Gloom, Doom, and Fudge
9 April 2001
I've pulled out half of the dessert recipes in my recipe file and am going through the cookbooks. Oof. I'm thinking I'm going to make two items. At least one of them can have no walnuts in it (and I'm aiming for no walnuts at all -- why make Mom feel bad when she can't have them and loves them?), and at least one of them can have no blackberries or raspberries in it. Beyond that, Lord knows. Peanut Butter Chocolate Chunk Pie? Flourless Cocoa Cake? Lemony Cheesecake Squares? Ack. I really do want to do this. I just have too many options.
I'm always amazed at what impresses people. When Jen came out to visit, she was amazed that I had made fudge. "I didn't know you could make fudge!" she said in her sweet but ever weakening drawl. Like it was a major skill that I had perfected over the years -- I speak French, I play the piano, I make fudge. I counted, and I believe I've made fudge in at least eight kitchens. But it turned out every time. It's really not hard.
Maybe I'm doomed to be supermommy. I would hate that. It's like being a wunderkind, which is pretty high on my list of distasteful options. My classmates were always amazed when it was my turn to bring treats, and I'd bring my mom's cake: "What kind is this?" "Well, there's flour and cocoa and...." "You mean it's not from a mix? Doesn't your mom work?" "Yes." "She works and bakes?"
Not that I'm trying to say my mother is devoid of impressive skills. She just gave me high standards, is all.
If I get my timing wrong (get a book or two published right before I have a kid), I could manage to be a wunderkind and a supermommy simultaneously for a couple of years. Wouldn't that stink. I want to hang out with a smart baby for awhile. I barely got to see David The Cool Baby at all yesterday morning (ack! another David!), and I really need a fix. But what I really want is a puppy. I am severely fur-deprived.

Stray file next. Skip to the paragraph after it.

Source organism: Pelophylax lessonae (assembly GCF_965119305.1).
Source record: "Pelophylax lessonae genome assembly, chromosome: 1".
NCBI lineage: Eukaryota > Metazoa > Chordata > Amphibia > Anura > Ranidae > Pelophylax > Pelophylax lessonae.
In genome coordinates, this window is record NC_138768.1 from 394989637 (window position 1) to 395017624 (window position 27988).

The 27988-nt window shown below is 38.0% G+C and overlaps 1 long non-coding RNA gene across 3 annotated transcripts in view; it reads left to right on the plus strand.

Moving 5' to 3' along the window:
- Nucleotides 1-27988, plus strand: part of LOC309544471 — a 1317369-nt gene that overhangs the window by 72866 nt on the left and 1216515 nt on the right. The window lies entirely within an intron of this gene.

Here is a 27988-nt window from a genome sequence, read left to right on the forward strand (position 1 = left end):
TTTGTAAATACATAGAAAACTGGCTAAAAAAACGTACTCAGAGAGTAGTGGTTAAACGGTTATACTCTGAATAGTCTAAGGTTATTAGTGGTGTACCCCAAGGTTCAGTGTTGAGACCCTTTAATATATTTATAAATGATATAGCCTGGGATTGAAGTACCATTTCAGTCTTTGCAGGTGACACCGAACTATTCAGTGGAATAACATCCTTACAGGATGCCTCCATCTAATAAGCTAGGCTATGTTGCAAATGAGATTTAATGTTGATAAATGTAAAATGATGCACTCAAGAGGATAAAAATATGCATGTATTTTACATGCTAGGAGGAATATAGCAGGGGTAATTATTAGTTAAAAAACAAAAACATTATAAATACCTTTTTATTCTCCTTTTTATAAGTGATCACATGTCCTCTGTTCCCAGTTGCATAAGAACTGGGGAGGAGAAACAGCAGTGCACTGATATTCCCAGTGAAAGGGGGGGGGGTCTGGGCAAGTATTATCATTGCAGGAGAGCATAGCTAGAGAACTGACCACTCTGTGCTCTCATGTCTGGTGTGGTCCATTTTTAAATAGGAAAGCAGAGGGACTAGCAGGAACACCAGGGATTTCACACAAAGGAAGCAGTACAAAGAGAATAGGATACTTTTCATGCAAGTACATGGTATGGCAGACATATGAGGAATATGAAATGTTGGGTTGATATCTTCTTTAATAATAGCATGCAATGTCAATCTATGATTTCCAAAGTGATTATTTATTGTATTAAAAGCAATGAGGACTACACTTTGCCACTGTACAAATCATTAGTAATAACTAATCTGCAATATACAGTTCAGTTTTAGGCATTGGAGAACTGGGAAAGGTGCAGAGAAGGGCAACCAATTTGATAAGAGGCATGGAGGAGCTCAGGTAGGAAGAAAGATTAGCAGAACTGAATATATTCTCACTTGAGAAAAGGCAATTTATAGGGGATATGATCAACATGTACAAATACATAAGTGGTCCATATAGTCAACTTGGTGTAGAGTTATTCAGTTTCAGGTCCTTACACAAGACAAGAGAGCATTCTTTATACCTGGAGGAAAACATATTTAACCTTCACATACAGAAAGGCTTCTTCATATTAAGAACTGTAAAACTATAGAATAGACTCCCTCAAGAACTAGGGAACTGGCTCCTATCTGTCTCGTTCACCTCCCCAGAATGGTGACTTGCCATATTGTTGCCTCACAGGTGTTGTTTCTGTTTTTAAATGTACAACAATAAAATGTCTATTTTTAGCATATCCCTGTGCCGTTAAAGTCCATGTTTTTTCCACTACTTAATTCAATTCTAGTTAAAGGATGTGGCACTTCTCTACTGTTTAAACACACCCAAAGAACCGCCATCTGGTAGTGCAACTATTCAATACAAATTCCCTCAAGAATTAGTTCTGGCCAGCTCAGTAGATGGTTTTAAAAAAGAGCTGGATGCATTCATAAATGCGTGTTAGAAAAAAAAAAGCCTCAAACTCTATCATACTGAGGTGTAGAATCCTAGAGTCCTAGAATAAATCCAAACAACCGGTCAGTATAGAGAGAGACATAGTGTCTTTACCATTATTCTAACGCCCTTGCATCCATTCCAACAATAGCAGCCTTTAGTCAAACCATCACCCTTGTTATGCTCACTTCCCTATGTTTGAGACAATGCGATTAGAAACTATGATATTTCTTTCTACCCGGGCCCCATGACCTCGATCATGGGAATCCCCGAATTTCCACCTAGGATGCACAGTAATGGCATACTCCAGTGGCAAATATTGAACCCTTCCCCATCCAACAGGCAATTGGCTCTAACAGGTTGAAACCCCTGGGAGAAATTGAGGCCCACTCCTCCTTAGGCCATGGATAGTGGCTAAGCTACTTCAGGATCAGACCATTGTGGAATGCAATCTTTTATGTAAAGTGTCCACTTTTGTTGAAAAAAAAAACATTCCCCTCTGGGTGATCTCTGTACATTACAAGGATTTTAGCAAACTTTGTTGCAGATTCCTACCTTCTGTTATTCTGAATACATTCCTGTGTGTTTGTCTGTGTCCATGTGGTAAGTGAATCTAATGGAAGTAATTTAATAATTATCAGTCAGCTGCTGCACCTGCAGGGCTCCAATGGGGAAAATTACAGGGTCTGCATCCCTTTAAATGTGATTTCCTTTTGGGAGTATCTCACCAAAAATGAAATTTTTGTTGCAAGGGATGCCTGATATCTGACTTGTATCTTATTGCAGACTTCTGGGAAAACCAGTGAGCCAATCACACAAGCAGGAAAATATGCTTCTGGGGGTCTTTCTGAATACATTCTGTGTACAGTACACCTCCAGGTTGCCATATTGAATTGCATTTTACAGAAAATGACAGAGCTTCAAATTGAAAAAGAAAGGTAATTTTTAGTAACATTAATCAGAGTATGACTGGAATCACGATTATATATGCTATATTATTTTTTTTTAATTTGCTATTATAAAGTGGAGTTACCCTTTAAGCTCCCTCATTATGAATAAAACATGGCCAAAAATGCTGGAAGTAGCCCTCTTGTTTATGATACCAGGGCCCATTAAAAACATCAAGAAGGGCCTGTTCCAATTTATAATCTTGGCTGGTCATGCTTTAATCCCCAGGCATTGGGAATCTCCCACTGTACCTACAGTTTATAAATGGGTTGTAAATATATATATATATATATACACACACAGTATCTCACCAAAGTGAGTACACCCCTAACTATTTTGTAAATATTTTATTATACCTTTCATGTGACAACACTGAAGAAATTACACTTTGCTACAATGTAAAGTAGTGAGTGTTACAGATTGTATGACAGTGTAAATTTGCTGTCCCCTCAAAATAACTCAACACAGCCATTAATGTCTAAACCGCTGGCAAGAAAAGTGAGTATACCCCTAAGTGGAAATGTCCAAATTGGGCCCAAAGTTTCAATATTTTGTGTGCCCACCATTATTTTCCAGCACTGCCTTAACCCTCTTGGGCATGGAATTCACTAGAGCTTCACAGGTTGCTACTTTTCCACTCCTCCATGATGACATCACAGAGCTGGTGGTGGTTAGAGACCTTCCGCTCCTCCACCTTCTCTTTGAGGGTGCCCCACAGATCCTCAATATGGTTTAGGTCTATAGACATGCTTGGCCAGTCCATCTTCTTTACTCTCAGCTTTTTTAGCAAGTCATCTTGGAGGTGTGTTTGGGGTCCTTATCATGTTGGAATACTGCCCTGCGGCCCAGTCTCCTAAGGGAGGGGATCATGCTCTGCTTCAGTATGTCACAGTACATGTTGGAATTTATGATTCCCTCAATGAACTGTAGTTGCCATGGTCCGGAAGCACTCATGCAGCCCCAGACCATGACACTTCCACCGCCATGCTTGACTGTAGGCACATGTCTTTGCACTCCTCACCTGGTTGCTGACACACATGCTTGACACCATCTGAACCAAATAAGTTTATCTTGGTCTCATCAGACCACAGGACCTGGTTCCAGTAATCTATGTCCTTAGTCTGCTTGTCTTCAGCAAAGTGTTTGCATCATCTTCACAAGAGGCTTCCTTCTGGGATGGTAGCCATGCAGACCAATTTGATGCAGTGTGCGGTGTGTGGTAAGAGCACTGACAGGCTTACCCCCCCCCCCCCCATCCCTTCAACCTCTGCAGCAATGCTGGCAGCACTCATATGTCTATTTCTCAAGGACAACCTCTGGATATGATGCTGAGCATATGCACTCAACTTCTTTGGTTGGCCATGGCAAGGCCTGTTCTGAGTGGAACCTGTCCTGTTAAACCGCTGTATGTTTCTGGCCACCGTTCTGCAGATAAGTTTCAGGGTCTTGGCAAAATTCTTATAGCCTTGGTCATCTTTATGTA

I'm no good at this death thing. I don't get over it well. My dog died a year and a half ago, and I still miss her so much it hurts. I can still tear up over missing my Gran, and she died when I was a freshman in college. I don't see any good reason why I should have to let go of people I love, skin-people or fur-people. So I just keep on loving them, and keep on missing them.
Since I've moved far away from my extended family, I can understand why funerals and memorial services and sitting shivah and other such customs are important. Getting together with the family and friends at tough times helps. But it also makes the whole situation real. I miss my Gran, but I never forget that she's dead. But for some of my other, more distant family members who have died since I've moved away, I forget a little. I start to assume they'll do something, and then remember that they won't. I hate the stink of mismatched flowers, the stupid things people say, the bad funeral home art (what idiot decided that a painting of a grieving family in a graveyard was good decor for a funeral home?), the bad egg or ham sandwiches on squishy white buns that have become the funeral baked meats in my experience -- but it's all real. It's something to anchor to.
Death and despair, gloom and doom! Hmmph. This is what happens when my agenda for the day doesn't involve anything interesting -- I get off on a tangent that takes me right over a cliff. I'm going to go think about dessert for Easter. That's a pretty entirely cheery subject, and I really don't feel like wallowing at all.
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